Here's What Really Matters in 0-10V Dimming
When reclining on your bed, you can control your lighting. You can turn it ON/OFF or DIM to the light level of your choice. That is way too smart. So how does it happen? Obviously because of lighting control technology! Have you ever thought, how does lighting control technology make this happen?
Well! We will share our insights.
We are starting with the most widely used lighting control technology, 0-10V. Since it is a vast topic to discuss, we have decided to package this as a series of blogs to be more convenient for you.
This blog will focus on the basics of 0-10V and some interesting facts that you would love to learn!
So what is 0-10V Dimming?
0-10V dimming is the widely used lighting control protocol and the first electronic lighting control signaling system. To DIM the light, it varies the DC voltage between 0-10V. It is most suitable when you are looking for energy savings and quality lighting that suits different tasks.
If you want to know more about 0-10V dimming, you can read here- Lighting Control Protocols: DALI, 0-10V, DMX, PWM - What is your choice?
1-10V Vs 0-10V dimming
The main difference between 1-10V and 0-10V dimming is the current direction. 1-10V can DIM the load down to 10%, while the 0-10V can DIM the load down to 0% (DIM to OFF).
How does 0-10V Dimming Work?
In the 0-10V dimming, when the controller receives the message to provide the required light intensity via the user interface (APP/Switches/Remote), it sends the voltage value to the driver via 0-10V wire. The driver will then respond to the corresponding value and adjust the intensity of the light devices. For example: If the controller receives 0 V as an input value, the driver will respond accordingly to this input value, and the luminaires will be turned OFF. However, in 1-10V dimming, the driver should be powered via relay (switch) to turn OFF the lights completely.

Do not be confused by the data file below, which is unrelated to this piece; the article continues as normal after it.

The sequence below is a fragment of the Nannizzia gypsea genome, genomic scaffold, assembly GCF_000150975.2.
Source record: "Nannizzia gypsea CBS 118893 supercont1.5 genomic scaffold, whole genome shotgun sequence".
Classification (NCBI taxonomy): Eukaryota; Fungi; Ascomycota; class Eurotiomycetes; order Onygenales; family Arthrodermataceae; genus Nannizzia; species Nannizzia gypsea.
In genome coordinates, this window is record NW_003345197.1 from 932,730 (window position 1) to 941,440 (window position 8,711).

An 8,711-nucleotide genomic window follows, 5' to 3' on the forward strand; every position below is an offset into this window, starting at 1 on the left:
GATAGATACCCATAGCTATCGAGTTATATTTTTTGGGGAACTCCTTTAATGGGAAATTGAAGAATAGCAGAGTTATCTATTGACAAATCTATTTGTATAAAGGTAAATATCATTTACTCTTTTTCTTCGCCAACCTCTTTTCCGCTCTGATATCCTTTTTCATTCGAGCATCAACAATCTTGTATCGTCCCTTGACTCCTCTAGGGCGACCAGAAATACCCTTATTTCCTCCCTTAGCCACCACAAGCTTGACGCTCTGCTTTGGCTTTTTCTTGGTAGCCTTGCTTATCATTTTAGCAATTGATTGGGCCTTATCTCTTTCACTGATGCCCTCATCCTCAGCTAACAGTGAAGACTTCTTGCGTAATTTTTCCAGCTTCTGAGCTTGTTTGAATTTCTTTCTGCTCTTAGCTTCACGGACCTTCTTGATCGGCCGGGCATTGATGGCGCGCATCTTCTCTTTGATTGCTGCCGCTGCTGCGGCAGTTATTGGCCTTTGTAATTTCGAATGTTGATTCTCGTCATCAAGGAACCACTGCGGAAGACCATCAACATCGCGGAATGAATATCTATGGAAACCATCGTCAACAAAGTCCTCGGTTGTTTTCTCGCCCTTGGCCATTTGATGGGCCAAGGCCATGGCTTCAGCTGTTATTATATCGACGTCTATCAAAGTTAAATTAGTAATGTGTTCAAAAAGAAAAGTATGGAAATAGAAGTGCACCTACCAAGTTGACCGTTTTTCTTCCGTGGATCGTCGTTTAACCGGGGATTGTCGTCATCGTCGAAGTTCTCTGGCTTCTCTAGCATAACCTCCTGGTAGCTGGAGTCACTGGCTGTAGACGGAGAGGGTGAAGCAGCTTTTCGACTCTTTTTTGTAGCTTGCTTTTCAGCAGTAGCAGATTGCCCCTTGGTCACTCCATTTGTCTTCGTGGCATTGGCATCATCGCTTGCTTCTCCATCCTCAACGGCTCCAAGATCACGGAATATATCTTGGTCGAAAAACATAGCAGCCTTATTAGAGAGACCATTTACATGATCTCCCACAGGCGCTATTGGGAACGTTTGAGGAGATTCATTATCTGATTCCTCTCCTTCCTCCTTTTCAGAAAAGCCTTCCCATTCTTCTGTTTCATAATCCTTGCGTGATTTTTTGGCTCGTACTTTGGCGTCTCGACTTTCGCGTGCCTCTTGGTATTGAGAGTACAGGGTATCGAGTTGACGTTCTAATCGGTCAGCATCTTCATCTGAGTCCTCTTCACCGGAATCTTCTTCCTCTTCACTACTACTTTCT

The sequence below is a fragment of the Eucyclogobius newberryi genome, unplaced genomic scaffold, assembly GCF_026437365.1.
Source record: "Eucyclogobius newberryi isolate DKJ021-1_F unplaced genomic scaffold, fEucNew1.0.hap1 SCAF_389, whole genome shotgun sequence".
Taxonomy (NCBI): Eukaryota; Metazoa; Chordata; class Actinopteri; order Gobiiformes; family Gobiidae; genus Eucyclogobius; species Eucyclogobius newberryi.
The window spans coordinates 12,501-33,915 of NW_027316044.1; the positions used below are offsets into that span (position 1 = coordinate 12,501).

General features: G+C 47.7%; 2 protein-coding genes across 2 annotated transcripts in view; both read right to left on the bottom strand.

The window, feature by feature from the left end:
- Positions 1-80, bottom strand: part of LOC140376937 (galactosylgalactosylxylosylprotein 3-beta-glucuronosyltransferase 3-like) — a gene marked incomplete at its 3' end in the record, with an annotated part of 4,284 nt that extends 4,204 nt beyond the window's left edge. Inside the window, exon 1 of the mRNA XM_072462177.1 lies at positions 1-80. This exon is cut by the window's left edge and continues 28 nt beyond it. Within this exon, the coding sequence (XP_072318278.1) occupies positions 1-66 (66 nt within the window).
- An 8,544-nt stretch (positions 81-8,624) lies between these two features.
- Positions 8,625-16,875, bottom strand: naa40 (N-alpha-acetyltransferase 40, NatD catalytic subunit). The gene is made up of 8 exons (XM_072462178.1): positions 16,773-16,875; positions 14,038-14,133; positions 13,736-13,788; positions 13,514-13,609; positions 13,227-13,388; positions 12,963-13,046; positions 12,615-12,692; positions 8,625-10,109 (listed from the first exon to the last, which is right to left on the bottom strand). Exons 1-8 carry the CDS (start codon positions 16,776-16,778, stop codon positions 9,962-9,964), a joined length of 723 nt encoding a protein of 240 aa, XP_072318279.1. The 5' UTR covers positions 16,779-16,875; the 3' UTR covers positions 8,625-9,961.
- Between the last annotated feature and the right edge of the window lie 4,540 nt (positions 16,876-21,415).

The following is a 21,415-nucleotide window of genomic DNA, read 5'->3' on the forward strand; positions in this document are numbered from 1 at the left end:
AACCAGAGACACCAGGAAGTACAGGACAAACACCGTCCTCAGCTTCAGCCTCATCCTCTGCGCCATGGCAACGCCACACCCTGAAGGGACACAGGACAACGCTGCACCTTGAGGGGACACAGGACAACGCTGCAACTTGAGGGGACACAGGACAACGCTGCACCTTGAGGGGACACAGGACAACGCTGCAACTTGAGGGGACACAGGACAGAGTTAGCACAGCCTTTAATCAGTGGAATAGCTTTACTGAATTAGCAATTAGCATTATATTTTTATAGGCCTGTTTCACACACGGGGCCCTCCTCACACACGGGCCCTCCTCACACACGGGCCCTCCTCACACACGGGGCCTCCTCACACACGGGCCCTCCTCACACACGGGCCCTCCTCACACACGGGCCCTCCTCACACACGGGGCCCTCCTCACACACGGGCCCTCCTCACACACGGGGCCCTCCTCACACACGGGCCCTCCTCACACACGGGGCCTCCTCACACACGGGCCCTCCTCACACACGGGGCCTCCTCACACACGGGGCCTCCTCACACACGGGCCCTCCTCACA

0-10V mA Rating
Every 0-10V device has a rating that determines the amount of current it sources or sinks. The IEC 60929 (International Standard created by the International Electro Technical Commission) standard dictates a minimum ballast source current of 10 µA and a maximum of 2 mA. Understanding the sink and source current is crucial to decide the maximum number of ballasts/drivers that a single control circuit can manage.
Now let us get into the details of Current Source and Current Sink.
Current Source Vs Current Sink
In current source, the controller or dimmer is the source, and the driver is the sink. Here the current flows from the dimmer and is measured at the driver as per 0-10V specification.
In Current Sink, the driver is the source, and the controller or dimmer is the sink. Here the current flows from the driver to the dimmer, which modifies the current returning to the circuit.
It defines the total amount of current that runs through the controls to power the connected fixtures. The relay rating defines the maximum allowable current a lighting circuit can have, and the number of drivers that can be used.
Inrush current is also known as the switch–ON surge or the input surge current. It is the instant high input current drawn by the device when its turned ON. We should ensure surge protection for devices to avoid damages.
Where to Use a 0-10V Dimming?
0-10v dimming was developed as a standard method to control the light intensity. As LED technology progressed, 0-10V gained popularity as the most reliable dimming method. It can be used in :
- Retail spaces
- Offices and homes
- Outdoor spaces
- Spaces where multipurpose lighting is required
The Advantages of Dimming from 0 to 10 Volts
- Right light
- Longer lifespan for LED lamps
- Ideal for retrofit applications
To discuss more about 0-10V controls reach out to our lighting experts. Our next blog will be on 0-10V wiring, and you can learn about types of wiring, wiring methods, latest wiring updates and more.